Teagasc eProfit Monitor
The Teagasc eProfit Monitor is a system which allows drystock farmers and their advisers to analyse the physical and financial data of their farms. The system allows farmers to idetify the strenghts and weaknessess of their farms and assess how they currently performing when benchmarked with the rest of the country. Each year Teagasc produces a booklet showing the summary results for the beef and sheep Teagasc eProfit Monitors analysed:
- e-Profit Monitor Analysis - Drystock Farms 2017 (PDF)
- e-Profit Monitor Analysis - Drystock Farms 2016 (PDF)
- e-Profit Monitor Analysis - Drystock Farms 2015 (PDF)
- e-Profit Monitor Analysis - Drystock Farms 2014 (PDF)
- e-Profit Monitor Analysis - Drystock Farms 2013 (PDF)
- e-Profit Monitor Analysis - Drystock Farms 2012 (PDF)
- e-Profit Monitor Analysis - Drystock Farms 2011 (PDF)
Teagasc Cattle Finishing Budgets
Each autumn Teagasc produces a set of financial budgets that are a guide to beef farmers who are buying cattle for finishing over the following 18 months. Purchase prices are based on the prevailing market value at the time for both weanlings and store cattle. Similarly, inputs required for finishing are also set at current market values.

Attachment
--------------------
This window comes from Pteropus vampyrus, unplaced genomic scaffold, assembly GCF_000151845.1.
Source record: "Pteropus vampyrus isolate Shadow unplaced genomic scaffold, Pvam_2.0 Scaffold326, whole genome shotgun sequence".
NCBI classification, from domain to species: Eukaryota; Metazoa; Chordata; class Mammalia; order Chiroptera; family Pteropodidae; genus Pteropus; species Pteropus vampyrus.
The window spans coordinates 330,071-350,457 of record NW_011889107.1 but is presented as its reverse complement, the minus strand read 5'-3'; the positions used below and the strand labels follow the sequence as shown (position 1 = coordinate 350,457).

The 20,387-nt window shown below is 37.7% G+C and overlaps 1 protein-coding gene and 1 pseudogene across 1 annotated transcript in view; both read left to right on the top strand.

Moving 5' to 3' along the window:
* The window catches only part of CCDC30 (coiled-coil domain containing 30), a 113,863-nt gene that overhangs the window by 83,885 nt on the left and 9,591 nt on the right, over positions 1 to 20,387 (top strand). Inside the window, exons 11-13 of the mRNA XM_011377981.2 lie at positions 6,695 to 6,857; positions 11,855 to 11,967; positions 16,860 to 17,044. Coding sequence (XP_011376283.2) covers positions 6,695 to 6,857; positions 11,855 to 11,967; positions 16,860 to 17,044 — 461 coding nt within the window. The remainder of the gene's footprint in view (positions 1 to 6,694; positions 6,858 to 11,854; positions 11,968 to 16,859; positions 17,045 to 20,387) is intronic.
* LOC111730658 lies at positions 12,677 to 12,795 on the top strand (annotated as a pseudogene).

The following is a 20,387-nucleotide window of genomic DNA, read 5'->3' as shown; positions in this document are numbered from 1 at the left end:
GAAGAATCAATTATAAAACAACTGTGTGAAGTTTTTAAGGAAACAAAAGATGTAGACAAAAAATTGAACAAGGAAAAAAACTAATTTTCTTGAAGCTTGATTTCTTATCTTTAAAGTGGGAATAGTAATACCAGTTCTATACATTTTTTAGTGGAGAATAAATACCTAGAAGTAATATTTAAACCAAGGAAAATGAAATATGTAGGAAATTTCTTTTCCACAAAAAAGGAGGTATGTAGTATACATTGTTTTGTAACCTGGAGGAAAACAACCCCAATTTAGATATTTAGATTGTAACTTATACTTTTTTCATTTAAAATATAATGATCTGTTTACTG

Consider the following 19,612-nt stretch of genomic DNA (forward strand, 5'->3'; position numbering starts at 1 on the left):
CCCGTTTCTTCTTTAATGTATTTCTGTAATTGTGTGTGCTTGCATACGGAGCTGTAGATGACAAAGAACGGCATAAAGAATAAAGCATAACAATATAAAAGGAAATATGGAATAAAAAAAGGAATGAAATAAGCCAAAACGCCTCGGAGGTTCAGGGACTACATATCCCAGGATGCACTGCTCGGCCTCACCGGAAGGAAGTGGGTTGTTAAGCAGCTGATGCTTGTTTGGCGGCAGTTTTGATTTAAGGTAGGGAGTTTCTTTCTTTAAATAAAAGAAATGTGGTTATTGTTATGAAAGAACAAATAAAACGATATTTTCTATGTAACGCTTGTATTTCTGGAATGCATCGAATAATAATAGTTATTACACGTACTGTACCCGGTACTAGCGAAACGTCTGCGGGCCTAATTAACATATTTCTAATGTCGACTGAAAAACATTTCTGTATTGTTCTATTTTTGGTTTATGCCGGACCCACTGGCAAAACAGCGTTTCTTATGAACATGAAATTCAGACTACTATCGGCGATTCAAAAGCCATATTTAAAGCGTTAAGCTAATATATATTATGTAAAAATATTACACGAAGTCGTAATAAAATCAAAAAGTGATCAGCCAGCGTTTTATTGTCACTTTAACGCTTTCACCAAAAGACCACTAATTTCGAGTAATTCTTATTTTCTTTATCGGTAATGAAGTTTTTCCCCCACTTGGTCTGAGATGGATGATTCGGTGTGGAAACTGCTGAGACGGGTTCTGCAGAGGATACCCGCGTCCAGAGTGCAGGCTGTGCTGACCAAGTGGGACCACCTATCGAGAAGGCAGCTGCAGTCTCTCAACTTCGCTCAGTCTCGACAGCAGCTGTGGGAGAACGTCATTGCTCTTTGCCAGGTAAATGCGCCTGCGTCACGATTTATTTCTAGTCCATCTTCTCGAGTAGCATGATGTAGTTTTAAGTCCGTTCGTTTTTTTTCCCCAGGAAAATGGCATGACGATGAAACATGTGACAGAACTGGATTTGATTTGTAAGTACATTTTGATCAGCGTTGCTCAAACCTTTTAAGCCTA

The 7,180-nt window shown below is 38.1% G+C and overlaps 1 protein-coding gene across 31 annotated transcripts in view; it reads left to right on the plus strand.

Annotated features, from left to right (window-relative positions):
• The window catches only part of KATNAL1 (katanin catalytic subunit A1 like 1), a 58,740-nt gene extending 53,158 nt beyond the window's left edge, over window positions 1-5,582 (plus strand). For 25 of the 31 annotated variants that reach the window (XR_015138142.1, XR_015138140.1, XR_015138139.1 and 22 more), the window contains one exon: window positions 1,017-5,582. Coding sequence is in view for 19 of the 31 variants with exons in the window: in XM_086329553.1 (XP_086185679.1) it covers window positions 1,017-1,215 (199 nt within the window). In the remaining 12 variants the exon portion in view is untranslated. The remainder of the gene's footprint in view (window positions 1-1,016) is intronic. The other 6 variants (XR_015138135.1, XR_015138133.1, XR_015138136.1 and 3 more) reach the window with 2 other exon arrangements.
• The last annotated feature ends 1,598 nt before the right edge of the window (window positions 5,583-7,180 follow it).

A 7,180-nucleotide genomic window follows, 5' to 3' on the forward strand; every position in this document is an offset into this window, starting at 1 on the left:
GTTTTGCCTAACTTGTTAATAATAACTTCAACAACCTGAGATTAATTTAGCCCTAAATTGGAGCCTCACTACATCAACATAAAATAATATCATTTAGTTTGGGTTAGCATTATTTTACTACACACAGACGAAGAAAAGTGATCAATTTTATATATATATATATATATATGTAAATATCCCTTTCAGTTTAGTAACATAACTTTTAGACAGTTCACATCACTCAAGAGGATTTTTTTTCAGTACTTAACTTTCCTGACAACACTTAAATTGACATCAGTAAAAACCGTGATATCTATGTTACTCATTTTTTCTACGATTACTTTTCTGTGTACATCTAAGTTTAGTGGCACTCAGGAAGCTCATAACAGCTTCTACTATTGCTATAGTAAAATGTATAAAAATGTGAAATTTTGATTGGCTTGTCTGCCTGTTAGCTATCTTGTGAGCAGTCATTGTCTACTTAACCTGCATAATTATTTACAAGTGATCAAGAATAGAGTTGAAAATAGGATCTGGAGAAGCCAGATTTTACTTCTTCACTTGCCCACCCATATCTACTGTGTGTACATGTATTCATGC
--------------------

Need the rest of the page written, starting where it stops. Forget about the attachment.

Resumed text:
Each budget calculates a breakeven selling price (cents/kg carcase weight) for that particular system and takes account of the purchase price and all the associated variable and fixed costs incurred. Any proposed margin per head will be additional to the breakeven price.
It is important to remember that these budgets only serve as a guide to beef farmers. It is recommended that each individual work out their own budgets in conjunction with their local Teagasc adviser to best reflect their own farm situation.
Beef Budgets 2018/2019
- Bull beef Systems - Continental Weanlings (PDF)
- Weanling to Beef (Steers & Heifers) (PDF)
- Store to Beef - Autumn to Autumn (PDF)
- Winter Finishing Steers (PDF)
National Farm Survey
The National Farm Survey is operated as part of the Farm Accountancy Data Network of the EU and fulfils Ireland’s statutory obligation to provide data on farm output, costs and income to the European Commission. A random, nationally representative sample, of between 1,000 and 1,200 farms depending on the year, is selected annually in conjunction with the Central Statistics Office (CSO). Each farm is assigned a weighting factor so that the results of the survey are representative of the national population of farms.
The performance of both cattle finishing and single suckling enterprises in 2016 are summarised in two factsheets:
- National Farm Survey Results 2016 - Cattle Finishing Enterprise (PDF)
- National Farm Survey Results 2016 - Single Suckling Enterprise (PDF)